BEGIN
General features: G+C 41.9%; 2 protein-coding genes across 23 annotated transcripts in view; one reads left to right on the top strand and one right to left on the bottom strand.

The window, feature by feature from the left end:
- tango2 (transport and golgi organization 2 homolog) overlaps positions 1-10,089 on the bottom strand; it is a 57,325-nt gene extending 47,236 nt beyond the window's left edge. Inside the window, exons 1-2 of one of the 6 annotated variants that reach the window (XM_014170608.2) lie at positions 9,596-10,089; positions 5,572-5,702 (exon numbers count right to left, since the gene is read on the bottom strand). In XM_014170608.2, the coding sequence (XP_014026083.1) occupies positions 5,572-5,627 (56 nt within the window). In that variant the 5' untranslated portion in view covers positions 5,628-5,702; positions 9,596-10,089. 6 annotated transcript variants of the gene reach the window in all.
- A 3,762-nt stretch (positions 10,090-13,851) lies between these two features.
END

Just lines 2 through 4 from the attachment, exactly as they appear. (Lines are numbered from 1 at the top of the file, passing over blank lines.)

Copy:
The window, feature by feature from the left end:
- tango2 (transport and golgi organization 2 homolog) overlaps positions 1-10,089 on the bottom strand; it is a 57,325-nt gene extending 47,236 nt beyond the window's left edge. Inside the window, exons 1-2 of one of the 6 annotated variants that reach the window (XM_014170608.2) lie at positions 9,596-10,089; positions 5,572-5,702 (exon numbers count right to left, since the gene is read on the bottom strand). In XM_014170608.2, the coding sequence (XP_014026083.1) occupies positions 5,572-5,627 (56 nt within the window). In that variant the 5' untranslated portion in view covers positions 5,628-5,702; positions 9,596-10,089. 6 annotated transcript variants of the gene reach the window in all.
- A 3,762-nt stretch (positions 10,090-13,851) lies between these two features.